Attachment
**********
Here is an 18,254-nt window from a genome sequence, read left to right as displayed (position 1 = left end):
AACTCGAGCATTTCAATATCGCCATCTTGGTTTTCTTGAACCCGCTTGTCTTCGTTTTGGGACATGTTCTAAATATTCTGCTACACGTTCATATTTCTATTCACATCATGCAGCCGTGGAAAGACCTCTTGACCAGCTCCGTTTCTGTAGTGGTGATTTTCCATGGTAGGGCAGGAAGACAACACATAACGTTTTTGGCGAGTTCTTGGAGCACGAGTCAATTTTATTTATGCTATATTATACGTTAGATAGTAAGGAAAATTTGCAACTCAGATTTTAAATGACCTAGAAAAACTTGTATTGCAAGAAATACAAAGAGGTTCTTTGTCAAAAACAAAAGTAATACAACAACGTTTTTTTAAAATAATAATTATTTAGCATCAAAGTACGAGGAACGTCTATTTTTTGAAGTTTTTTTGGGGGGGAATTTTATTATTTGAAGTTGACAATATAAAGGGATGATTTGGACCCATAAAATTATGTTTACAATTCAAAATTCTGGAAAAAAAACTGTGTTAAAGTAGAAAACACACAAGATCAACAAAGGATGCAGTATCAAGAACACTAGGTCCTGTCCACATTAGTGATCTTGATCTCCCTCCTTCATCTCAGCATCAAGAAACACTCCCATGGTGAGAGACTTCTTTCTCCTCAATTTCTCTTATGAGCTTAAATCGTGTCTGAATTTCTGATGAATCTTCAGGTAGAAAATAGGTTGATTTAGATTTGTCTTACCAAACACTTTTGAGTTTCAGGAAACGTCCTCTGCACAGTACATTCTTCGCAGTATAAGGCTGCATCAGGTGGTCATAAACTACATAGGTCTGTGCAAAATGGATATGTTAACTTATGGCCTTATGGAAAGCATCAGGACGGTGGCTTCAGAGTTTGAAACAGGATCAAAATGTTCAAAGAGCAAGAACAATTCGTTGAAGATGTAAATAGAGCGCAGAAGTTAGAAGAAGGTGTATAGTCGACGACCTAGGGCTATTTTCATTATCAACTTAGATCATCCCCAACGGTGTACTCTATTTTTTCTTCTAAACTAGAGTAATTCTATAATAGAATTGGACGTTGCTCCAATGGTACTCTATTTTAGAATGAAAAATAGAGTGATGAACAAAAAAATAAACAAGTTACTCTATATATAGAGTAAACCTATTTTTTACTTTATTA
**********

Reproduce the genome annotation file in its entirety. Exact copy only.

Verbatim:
Here is an 18,254-nt window from a genome sequence, read left to right as displayed (position 1 = left end):
AACTCGAGCATTTCAATATCGCCATCTTGGTTTTCTTGAACCCGCTTGTCTTCGTTTTGGGACATGTTCTAAATATTCTGCTACACGTTCATATTTCTATTCACATCATGCAGCCGTGGAAAGACCTCTTGACCAGCTCCGTTTCTGTAGTGGTGATTTTCCATGGTAGGGCAGGAAGACAACACATAACGTTTTTGGCGAGTTCTTGGAGCACGAGTCAATTTTATTTATGCTATATTATACGTTAGATAGTAAGGAAAATTTGCAACTCAGATTTTAAATGACCTAGAAAAACTTGTATTGCAAGAAATACAAAGAGGTTCTTTGTCAAAAACAAAAGTAATACAACAACGTTTTTTTAAAATAATAATTATTTAGCATCAAAGTACGAGGAACGTCTATTTTTTGAAGTTTTTTTGGGGGGGAATTTTATTATTTGAAGTTGACAATATAAAGGGATGATTTGGACCCATAAAATTATGTTTACAATTCAAAATTCTGGAAAAAAAACTGTGTTAAAGTAGAAAACACACAAGATCAACAAAGGATGCAGTATCAAGAACACTAGGTCCTGTCCACATTAGTGATCTTGATCTCCCTCCTTCATCTCAGCATCAAGAAACACTCCCATGGTGAGAGACTTCTTTCTCCTCAATTTCTCTTATGAGCTTAAATCGTGTCTGAATTTCTGATGAATCTTCAGGTAGAAAATAGGTTGATTTAGATTTGTCTTACCAAACACTTTTGAGTTTCAGGAAACGTCCTCTGCACAGTACATTCTTCGCAGTATAAGGCTGCATCAGGTGGTCATAAACTACATAGGTCTGTGCAAAATGGATATGTTAACTTATGGCCTTATGGAAAGCATCAGGACGGTGGCTTCAGAGTTTGAAACAGGATCAAAATGTTCAAAGAGCAAGAACAATTCGTTGAAGATGTAAATAGAGCGCAGAAGTTAGAAGAAGGTGTATAGTCGACGACCTAGGGCTATTTTCATTATCAACTTAGATCATCCCCAACGGTGTACTCTATTTTTTCTTCTAAACTAGAGTAATTCTATAATAGAATTGGACGTTGCTCCAATGGTACTCTATTTTAGAATGAAAAATAGAGTGATGAACAAAAAAATAAACAAGTTACTCTATATATAGAGTAAACCTATTTTTTACTTTATTA